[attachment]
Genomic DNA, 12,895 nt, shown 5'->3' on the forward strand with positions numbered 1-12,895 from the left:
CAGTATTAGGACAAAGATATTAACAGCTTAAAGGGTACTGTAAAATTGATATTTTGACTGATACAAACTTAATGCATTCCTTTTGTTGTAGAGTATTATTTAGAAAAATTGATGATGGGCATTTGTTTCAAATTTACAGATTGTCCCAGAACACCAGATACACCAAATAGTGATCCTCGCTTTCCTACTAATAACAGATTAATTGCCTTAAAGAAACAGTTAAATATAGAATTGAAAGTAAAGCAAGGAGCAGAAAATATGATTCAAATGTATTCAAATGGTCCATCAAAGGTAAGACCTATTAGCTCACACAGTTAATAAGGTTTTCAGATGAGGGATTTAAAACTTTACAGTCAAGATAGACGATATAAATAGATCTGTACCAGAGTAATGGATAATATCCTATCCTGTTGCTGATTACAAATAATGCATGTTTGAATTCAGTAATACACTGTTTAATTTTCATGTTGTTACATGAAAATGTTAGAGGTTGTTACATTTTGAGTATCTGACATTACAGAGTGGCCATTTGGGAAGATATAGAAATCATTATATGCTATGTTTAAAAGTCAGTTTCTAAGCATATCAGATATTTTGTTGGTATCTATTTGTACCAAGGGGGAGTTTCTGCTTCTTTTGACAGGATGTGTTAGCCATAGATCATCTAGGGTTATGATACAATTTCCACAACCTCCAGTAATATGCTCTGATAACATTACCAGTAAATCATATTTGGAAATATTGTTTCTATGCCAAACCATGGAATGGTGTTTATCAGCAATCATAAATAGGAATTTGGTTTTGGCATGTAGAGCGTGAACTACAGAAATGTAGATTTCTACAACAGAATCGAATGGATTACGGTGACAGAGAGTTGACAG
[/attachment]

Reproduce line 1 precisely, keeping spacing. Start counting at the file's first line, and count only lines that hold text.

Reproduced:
Genomic DNA, 12,895 nt, shown 5'->3' on the forward strand with positions numbered 1-12,895 from the left: